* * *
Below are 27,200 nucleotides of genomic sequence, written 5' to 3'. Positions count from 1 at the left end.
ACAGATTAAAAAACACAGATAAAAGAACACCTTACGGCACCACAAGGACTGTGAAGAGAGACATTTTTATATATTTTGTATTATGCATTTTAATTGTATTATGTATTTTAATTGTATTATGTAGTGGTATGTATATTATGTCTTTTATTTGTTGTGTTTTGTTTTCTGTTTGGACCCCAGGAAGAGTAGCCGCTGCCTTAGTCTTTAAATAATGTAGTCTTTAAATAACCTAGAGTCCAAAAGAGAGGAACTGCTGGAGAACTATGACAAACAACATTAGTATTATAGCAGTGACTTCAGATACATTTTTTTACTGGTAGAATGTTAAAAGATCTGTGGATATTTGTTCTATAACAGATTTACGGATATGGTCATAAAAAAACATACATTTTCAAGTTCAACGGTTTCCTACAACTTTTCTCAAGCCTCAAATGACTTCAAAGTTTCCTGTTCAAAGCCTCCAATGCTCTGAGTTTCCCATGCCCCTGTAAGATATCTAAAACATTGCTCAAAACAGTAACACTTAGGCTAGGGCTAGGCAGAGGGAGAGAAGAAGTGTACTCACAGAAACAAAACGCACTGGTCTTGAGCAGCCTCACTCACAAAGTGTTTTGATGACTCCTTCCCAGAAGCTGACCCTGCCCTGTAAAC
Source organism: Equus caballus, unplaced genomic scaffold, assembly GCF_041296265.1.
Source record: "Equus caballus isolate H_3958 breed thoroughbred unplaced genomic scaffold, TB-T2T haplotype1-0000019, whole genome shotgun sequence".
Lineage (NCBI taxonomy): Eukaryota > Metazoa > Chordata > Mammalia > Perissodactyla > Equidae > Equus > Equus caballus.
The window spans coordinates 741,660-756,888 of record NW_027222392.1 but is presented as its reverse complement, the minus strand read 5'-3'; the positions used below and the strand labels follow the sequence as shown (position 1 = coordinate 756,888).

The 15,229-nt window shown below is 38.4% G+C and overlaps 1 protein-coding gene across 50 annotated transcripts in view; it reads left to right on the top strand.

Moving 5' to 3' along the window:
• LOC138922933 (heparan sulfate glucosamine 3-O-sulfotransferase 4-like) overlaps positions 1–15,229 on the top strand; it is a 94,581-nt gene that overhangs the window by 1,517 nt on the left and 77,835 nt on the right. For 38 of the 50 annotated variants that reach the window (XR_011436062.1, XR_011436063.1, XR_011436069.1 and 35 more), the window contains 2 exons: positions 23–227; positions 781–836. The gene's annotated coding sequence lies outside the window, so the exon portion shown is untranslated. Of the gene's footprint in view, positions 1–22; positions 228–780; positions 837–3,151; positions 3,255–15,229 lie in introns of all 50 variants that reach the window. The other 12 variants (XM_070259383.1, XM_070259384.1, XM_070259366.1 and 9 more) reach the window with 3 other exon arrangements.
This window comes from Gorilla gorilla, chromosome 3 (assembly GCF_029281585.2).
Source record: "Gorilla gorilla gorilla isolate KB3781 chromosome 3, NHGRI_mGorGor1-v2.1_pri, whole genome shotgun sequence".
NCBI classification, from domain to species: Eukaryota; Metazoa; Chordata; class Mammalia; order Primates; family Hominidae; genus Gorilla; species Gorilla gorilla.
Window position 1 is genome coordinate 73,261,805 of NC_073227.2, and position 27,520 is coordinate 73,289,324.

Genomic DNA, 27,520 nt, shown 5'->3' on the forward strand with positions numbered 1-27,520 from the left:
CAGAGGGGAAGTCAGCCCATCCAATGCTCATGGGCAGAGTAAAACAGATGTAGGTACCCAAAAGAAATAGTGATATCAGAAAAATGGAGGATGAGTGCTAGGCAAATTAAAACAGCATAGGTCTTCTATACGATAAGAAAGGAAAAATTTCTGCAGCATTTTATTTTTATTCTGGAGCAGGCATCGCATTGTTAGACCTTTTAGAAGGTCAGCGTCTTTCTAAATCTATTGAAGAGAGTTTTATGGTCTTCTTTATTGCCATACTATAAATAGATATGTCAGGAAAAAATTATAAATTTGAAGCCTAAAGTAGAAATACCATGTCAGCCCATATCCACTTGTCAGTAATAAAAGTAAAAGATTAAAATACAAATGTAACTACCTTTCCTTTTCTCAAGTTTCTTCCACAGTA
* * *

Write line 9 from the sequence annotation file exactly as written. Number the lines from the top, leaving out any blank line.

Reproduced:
• LOC138922933 (heparan sulfate glucosamine 3-O-sulfotransferase 4-like) overlaps positions 1–15,229 on the top strand; it is a 94,581-nt gene that overhangs the window by 1,517 nt on the left and 77,835 nt on the right. For 38 of the 50 annotated variants that reach the window (XR_011436062.1, XR_011436063.1, XR_011436069.1 and 35 more), the window contains 2 exons: positions 23–227; positions 781–836. The gene's annotated coding sequence lies outside the window, so the exon portion shown is untranslated. Of the gene's footprint in view, positions 1–22; positions 228–780; positions 837–3,151; positions 3,255–15,229 lie in introns of all 50 variants that reach the window. The other 12 variants (XM_070259383.1, XM_070259384.1, XM_070259366.1 and 9 more) reach the window with 3 other exon arrangements.